The University of California-Berkeley first built Memorial Stadium atop their campus in 1923 as a tribute to those who died fighting World War I. It’s one of the most beautiful college football stadiums in the country, a gem perched in the Berkeley Hills that overlooks the East Bay, San Francisco, and the Golden Gate Bridge. Problem is, stadiums get old, especially stadiums that straddle the Hayward Fault, a more destructive cousin of the famous San Andreas Fault. Memorial Stadium is quite literally bisected by the fault, which not only means that there is risk of a catastrophic earthquake, but that the stadium is slowly being pulled apart by fault creep.
A 1997 study rated the seismic safety of the stadium “poor,” and school officials embarked on a quest to fix it shortly after. Regents told the school to either fix the stadium or find a new place to play. That’s an impossible decision, given that Berkeley is a high-density urban area crisscrossed with fault lines and bound by mountains to the east and the San Francisco Bay to the west. By 2006, Berkeley officials had decided not to try and build a stadium somewhere else or play home games in the Raiders stadium, but rather to completely renovate and retrofit Memorial Stadium and build a new locker room and workout facility underneath it. The school was going to take on a bonded debt of $445 million for the $474 million project, hoping to pay it back by selling 50-year rights to season tickets for hundreds of thousands of dollars.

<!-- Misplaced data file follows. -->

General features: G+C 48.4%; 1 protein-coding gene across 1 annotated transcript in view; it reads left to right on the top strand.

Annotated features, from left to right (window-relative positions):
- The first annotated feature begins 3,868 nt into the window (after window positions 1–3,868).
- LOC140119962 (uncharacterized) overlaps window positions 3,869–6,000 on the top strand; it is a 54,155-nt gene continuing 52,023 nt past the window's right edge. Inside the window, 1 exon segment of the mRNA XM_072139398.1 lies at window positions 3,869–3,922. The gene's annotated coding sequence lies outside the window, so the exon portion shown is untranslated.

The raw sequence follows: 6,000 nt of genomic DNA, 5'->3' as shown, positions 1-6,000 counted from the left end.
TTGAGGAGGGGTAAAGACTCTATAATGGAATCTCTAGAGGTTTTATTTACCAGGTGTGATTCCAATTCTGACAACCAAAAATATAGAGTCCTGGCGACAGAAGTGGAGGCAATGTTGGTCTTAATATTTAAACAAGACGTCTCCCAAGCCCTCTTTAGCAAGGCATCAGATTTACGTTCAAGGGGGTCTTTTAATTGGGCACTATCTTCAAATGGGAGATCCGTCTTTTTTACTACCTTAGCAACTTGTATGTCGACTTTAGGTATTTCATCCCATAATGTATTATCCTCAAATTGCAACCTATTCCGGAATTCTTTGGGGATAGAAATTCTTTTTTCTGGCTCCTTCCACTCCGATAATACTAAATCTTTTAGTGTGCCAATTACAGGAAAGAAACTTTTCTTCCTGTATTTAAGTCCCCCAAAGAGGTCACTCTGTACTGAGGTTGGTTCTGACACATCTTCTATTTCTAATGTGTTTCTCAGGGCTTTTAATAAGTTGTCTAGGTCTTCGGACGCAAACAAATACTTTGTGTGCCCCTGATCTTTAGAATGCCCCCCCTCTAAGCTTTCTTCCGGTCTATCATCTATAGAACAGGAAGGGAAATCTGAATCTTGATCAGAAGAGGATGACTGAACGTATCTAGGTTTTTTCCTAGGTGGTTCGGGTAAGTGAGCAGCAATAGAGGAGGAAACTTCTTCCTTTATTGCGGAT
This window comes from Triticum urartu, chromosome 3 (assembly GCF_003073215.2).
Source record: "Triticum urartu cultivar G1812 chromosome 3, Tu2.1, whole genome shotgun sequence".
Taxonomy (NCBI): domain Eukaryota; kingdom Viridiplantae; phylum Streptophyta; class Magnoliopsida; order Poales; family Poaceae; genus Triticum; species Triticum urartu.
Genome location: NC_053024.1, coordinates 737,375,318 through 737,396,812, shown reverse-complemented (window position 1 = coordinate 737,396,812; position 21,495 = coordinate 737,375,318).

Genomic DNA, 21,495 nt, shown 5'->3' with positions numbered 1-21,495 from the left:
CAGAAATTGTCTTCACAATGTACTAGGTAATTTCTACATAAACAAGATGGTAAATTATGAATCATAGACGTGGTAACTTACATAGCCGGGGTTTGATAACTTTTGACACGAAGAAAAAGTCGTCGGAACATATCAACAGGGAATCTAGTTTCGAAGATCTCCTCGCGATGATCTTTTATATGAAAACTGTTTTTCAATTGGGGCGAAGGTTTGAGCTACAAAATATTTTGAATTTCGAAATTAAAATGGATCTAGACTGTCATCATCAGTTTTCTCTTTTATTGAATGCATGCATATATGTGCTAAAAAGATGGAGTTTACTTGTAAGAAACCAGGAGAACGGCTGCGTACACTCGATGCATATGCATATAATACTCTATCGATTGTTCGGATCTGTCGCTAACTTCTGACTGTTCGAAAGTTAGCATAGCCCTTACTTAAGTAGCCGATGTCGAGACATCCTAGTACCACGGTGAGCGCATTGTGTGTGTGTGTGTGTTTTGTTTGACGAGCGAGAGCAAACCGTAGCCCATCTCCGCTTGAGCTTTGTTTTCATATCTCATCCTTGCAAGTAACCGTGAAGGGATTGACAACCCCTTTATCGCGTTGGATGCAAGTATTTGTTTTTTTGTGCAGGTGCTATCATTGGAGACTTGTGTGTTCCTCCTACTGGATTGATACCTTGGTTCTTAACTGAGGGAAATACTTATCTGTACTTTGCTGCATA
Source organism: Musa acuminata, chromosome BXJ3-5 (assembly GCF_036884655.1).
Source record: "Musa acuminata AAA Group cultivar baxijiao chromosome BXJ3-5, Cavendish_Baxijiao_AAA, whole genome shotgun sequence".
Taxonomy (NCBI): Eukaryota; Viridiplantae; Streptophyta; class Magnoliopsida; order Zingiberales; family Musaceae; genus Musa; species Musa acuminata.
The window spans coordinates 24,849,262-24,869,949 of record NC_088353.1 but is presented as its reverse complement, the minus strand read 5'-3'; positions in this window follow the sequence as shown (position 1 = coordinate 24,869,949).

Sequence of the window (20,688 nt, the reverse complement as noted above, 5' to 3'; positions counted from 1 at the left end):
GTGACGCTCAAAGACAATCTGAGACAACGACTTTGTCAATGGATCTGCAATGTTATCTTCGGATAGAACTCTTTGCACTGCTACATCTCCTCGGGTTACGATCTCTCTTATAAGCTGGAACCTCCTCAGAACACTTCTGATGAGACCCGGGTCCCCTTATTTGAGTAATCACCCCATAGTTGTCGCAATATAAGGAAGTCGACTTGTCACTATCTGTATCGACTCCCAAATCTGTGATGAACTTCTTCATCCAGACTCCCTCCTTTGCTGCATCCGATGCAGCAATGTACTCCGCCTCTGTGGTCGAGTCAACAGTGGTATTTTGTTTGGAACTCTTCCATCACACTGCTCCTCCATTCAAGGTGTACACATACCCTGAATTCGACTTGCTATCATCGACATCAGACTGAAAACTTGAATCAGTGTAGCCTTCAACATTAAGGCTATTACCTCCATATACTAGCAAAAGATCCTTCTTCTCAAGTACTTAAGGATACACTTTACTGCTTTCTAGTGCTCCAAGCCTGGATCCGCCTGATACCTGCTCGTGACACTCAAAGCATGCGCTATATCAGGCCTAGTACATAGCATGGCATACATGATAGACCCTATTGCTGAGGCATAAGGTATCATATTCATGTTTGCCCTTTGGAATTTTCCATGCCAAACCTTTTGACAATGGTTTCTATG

Almost immediately, the project got mired in a series of delays. An infamous tree-sitting protest began on the morning of Cal’s annual rivalry game with Stanford in 2006 and delayed construction all the way until September 2008. A neighborhood association sued the university over potential plans to build a parking garage (there is a comical dearth of parking in Berkeley), and that case wasn’t settled until 2010. The delays, the adjacent American economic crisis, Cal football’s declining on-field relevance, and the UC system’s budget crisis (which prompted $650 million in cuts and 17 percent tuition spikes) turned the incredibly ambitious project into an unholy albatross. Stanford stadium guru Roger Noll warned Berkeley officials that the project was too risky, and he was proven correct in his assessment.